There is a need for far-reaching interventions which deconstruct and transform rather than modernise gender relations. An essential underpinning is that gender equality has to be treated as an explicit goal for democracy-building processes and institutions. If gender is treated as an "add-on" then progress in achieving gender equality in democracy-building is unlikely. The implication is that an equal distribution of power and influence must be established - and if women are to have their fair share of these, this can only come about through interventions that encourage men to relinquish some of their economic, political and social power.
To give up power and privilege is something that only a few can willingly or gladly do. It could also be that the gender agenda may be threatening to the power and privilege of the "male stream" democracy. In the same vein, it is worth noting that men must not be solely regarded as impediments and obstacles to gender equality in democracy-building, but that men perform an important role in efforts to transform the gender of democracy.
Difficulties also arise when gender-equality goals are perceived as "self-implementing" along with real or feigned ignorance about the nature of gender disparities. It is not enough for the democracy community to state that gender equality is an important issue for sustainable democracy. Its importance must be demonstrated through strengthening accountability on gender, the allocation of resources, raising gender-equality issues in democracy-building instruments and mandates whose primary focus may not be gender, but to which gender is relevant.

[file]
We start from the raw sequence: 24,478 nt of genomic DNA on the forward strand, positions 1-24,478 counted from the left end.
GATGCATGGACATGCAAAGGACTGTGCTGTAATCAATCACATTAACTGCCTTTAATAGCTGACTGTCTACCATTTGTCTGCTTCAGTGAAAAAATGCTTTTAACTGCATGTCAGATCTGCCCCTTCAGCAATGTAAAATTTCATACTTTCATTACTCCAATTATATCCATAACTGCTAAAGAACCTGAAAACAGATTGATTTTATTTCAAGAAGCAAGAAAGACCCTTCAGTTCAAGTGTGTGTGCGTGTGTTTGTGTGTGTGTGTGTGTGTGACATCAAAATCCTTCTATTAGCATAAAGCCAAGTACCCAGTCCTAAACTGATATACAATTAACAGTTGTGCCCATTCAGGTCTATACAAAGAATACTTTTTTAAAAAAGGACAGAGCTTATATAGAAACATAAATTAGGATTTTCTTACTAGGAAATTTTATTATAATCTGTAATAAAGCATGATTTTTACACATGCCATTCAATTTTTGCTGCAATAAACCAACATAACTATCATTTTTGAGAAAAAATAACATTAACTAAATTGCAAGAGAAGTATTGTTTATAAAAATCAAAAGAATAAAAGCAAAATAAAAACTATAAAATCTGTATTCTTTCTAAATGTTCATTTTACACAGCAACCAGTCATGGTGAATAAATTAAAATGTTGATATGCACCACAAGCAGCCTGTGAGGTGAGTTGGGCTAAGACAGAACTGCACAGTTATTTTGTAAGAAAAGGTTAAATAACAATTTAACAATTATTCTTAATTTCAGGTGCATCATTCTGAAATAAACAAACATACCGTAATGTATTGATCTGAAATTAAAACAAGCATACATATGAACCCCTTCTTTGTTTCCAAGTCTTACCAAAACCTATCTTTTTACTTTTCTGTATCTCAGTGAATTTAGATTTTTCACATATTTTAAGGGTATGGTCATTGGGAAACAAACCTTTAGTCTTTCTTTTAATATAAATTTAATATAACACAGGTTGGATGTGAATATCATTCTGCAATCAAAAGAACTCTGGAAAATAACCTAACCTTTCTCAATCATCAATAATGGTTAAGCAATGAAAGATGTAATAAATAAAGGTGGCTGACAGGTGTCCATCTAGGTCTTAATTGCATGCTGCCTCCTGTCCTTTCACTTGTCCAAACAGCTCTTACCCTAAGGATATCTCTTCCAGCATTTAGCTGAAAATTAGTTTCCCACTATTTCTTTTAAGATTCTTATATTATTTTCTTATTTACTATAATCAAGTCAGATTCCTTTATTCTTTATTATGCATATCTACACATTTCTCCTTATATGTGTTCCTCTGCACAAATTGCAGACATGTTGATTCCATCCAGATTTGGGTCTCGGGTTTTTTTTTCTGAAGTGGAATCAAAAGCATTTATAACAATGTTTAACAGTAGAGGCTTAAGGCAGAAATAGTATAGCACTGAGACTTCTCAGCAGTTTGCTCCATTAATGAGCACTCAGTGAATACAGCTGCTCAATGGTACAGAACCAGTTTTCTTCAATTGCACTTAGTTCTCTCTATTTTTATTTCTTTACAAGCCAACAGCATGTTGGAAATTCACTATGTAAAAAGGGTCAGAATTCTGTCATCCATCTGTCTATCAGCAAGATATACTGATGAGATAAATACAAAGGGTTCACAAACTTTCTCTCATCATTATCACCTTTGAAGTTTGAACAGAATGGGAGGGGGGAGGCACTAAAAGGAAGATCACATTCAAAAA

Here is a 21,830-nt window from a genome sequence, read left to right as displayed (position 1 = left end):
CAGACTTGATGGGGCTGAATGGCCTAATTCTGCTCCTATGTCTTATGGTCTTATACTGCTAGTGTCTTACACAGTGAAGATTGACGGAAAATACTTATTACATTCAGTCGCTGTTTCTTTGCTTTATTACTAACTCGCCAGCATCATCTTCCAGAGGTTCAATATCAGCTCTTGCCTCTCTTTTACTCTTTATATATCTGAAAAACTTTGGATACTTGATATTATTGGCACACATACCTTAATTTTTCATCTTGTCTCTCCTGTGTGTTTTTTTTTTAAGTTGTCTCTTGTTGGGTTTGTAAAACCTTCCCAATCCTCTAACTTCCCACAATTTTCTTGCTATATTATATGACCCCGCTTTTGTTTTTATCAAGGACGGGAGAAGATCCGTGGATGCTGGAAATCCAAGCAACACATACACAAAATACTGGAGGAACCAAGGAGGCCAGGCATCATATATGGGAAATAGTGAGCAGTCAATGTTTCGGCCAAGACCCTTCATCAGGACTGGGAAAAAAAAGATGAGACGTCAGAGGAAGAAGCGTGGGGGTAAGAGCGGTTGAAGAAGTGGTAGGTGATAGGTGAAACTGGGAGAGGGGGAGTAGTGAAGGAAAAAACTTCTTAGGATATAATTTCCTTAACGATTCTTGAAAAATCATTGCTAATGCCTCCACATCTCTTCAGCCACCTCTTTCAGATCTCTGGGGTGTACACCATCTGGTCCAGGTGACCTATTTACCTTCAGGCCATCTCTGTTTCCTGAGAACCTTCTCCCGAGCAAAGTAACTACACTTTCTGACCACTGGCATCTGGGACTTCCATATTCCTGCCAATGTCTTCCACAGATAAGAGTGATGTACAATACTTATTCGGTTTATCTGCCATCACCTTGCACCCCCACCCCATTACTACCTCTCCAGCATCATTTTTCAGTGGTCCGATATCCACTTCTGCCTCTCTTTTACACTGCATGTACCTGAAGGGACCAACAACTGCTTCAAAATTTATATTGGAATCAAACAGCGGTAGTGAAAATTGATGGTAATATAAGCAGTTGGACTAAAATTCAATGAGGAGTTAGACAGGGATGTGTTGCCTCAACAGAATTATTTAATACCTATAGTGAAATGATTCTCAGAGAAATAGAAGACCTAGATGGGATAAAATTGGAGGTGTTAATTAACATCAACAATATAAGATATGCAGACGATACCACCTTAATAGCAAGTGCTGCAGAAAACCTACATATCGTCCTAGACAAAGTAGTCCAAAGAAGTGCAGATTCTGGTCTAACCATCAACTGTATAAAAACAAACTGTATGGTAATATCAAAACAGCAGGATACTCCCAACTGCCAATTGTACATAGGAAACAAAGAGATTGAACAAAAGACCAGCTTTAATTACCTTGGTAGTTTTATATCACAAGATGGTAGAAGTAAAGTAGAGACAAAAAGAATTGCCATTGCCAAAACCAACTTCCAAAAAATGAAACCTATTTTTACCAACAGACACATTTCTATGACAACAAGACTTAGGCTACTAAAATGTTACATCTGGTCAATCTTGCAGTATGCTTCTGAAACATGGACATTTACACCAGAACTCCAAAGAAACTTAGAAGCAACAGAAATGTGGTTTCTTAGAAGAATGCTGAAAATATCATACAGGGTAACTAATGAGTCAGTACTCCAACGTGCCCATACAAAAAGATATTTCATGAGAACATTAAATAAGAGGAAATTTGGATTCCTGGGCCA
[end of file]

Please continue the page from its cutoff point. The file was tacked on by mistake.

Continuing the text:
Democracy and gender is also a conceptual issue; if driven by policies and democracy programmes not grounded in conceptual clarity and adequately tailored to address existing gender differentials, the interventions will tend to perpetuate and exacerbate inequalities. The absence of a true culture of gender equality is a great impediment to democracy.
A holistic approach
To strive for gender equality as a pillar in democracy requires transformative and visionary leadership. This is the type of leadership that is committed to use power not as an instrument of domination and exclusion but as a conduit for liberation, inclusion and equality. Otherwise, democracy remains a hollow concept, for its instruments are of the reach of ordinary men and women that serves the political interests of elites.
As a system for participation and representation, how can a nation be described as democratic if men and women do not participate equally in the decision making that shapes democracy? How can it be real democracy if at least half of the population is not represented to input their practical needs and strategic interests?
It is essential too to emphasise that democracy should transcend the contest for political power through elections, where the contest is almost always within the same gender.
While elections are an important ingredient of democracy, elections on their own do not make a democracy. When electoral democracy tends to receive more attention than the people themselves and fails to facilitate the "will of the people" (women and men alike) by facilitating real change in their lives, it loses credibility and becomes unsustainable. The kind of "election tourism" that focuses on announcing a "free-and-fair" outcome while ignoring the constituent elements that feed into electoral democracy is inadequate.
Democracy for democracy's sake is an exercise in futility. Democracy must be underpinned by popular vigilance. This has to be holistic: it encompasses the procedural and the substantive, formal institutions and semi-autonomous social fields, males and females, majorities and minorities, governments and non-state actors. Gender equality is an indispensable to this democracy "whole".